He shall read nothing in my countenance, thought Halbert, proudly, that can make him think my indifference less than his own.

And taking from the shelf a bag full of miscellaneous matters collected for the purpose, he began with great industry to dress hooks, and had finished half-a-dozen of flies (we are enabled, for the benefit of those who admire the antiquities of the gentle art of angling, to state that they were brown hackles) by the time that Sir Piercie had arrived at the conclusion of his long-winded strophes of the divine Astrophel. So that he also testified a magnanimous contempt of that which tomorrow should bring forth.

As it now waxed late, the family of Glendearg separated for the evening; Sir Piercie first saying to the dame, that “her son Albert —”

“Halbert,” said Elspeth, with emphasis, “Halbert, after his goodsire, Halbert Brydone.”

“Well, then, I have prayed your son, Halbert, that we may strive tomorrow, with the sun’s earliness, to wake a stag from his lair, that I may see whether he be as prompt at that sport as fame bespeaks him.”

“Alas! sir,” answered Dame Elspeth, “he is but too prompt, an you talk of promptitude, at any thing that has steel at one end of it, and mischief at the other. But he is at your honourable disposal, and I trust you will teach him how obedience is due to our venerable father and lord, the Abbot, and prevail with him to take the bow-bearer’s place in fee; for, as the two worthy monks said, it will be a great help to a widow-woman.”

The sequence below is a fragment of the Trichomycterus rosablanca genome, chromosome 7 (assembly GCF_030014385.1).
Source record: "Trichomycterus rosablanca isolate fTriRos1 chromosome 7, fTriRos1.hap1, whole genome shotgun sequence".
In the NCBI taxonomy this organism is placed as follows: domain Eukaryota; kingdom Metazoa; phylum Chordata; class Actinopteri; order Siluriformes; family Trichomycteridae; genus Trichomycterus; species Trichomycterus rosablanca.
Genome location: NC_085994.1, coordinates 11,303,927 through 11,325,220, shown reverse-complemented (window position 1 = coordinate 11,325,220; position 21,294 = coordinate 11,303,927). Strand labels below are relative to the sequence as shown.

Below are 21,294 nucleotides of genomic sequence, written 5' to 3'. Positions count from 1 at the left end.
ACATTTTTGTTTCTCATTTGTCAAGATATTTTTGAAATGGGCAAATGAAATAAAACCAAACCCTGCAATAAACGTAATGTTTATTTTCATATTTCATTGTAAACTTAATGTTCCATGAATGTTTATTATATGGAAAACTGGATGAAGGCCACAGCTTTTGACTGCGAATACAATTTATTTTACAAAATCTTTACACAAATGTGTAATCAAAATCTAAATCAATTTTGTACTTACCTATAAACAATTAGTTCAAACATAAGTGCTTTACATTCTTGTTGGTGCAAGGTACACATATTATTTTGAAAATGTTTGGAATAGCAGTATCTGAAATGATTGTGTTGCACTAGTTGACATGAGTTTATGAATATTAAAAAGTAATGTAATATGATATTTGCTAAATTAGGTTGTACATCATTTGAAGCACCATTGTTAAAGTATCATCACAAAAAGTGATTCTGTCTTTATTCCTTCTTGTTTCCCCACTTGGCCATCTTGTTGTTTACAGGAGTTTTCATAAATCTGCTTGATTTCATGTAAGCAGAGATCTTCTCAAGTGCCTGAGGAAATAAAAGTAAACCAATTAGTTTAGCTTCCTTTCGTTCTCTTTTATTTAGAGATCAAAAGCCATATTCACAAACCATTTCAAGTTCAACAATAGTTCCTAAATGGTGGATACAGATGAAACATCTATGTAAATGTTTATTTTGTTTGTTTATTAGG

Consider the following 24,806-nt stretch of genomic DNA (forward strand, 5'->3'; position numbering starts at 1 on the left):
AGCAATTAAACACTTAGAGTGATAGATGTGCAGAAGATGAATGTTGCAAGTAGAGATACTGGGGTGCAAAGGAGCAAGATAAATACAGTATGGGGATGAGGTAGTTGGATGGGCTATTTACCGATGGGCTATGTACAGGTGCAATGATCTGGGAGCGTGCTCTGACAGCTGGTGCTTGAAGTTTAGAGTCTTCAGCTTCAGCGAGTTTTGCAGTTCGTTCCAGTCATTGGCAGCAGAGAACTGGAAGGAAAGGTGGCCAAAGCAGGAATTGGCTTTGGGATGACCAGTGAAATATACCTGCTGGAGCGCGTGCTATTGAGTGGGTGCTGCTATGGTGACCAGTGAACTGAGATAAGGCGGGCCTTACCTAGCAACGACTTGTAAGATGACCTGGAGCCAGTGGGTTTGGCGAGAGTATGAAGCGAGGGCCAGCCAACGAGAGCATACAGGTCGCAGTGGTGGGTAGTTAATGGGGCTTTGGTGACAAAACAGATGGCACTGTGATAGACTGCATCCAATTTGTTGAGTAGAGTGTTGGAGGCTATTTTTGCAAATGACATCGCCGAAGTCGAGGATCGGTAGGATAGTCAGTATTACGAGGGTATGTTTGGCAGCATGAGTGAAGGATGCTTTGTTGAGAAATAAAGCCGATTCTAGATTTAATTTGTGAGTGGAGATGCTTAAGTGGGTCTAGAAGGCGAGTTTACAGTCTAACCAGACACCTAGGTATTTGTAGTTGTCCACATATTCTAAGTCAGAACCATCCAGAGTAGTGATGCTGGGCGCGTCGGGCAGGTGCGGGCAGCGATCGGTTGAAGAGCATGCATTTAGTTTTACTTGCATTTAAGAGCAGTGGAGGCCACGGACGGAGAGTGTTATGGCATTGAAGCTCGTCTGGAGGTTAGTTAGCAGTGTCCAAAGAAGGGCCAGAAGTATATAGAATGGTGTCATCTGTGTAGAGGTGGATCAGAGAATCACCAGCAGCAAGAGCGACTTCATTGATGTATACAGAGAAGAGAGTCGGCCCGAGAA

“Trust me, good dame,” replied Sir Piercie, “it is my purpose so to indoctrinate him. touching his conduct and bearing towards his betters, that he shall not lightly depart from the reverence due to them. — We meet, then, beneath the birch-trees in the plain,” he said, looking to Halbert, “so soon as the eye of day hath opened its lids.”— Halbert answered with a sign of acquiescence, and the knight proceeded, “And now, having wished to my fairest Discretion those pleasant dreams which wave their pinions around the couch of sleeping beauty, and to this comely damsel the bounties of Morpheus, and to all others the common good-night, I will crave you leave to depart to my place of rest, though I may say with the poet,

‘Ah rest! — no rest but change of place and posture:

Ah sleep! — no sleep but worn-out Nature’s swooning;

Ah bed! — no bed but cushion fill’d with stones:

Rest, sleep, nor bed, await not on an exile.’”

With a delicate obeisance he left the room, evading Dame Glendinning, who hastened to assure him he would find his accommodations for repose much more agreeable than they had been the night before, there having been store of warm coverlets, and a soft feather-bed, sent up from the Abbey. But the good knight probably thought that the grace and effect of his exit would be diminished, if he were recalled from his heroics to discuss such sublunary and domestic topics, and therefore hastened away without waiting to hear her out.

“A pleasant gentleman,” said Dame Glendinning; “but I will warrant him an humorous 50 — And sings a sweet song, though it is somewhat of the longest. — Well, I make mine avow he is goodly company — I wonder when he will go away.”

Having thus expressed her respect for her guest, not without intimation that she was heartily tired of his company, the good dame gave the signal for the family to disperse, and laid her injunctions on Halbert to attend Sir Piercie Shafton at daybreak, as he required.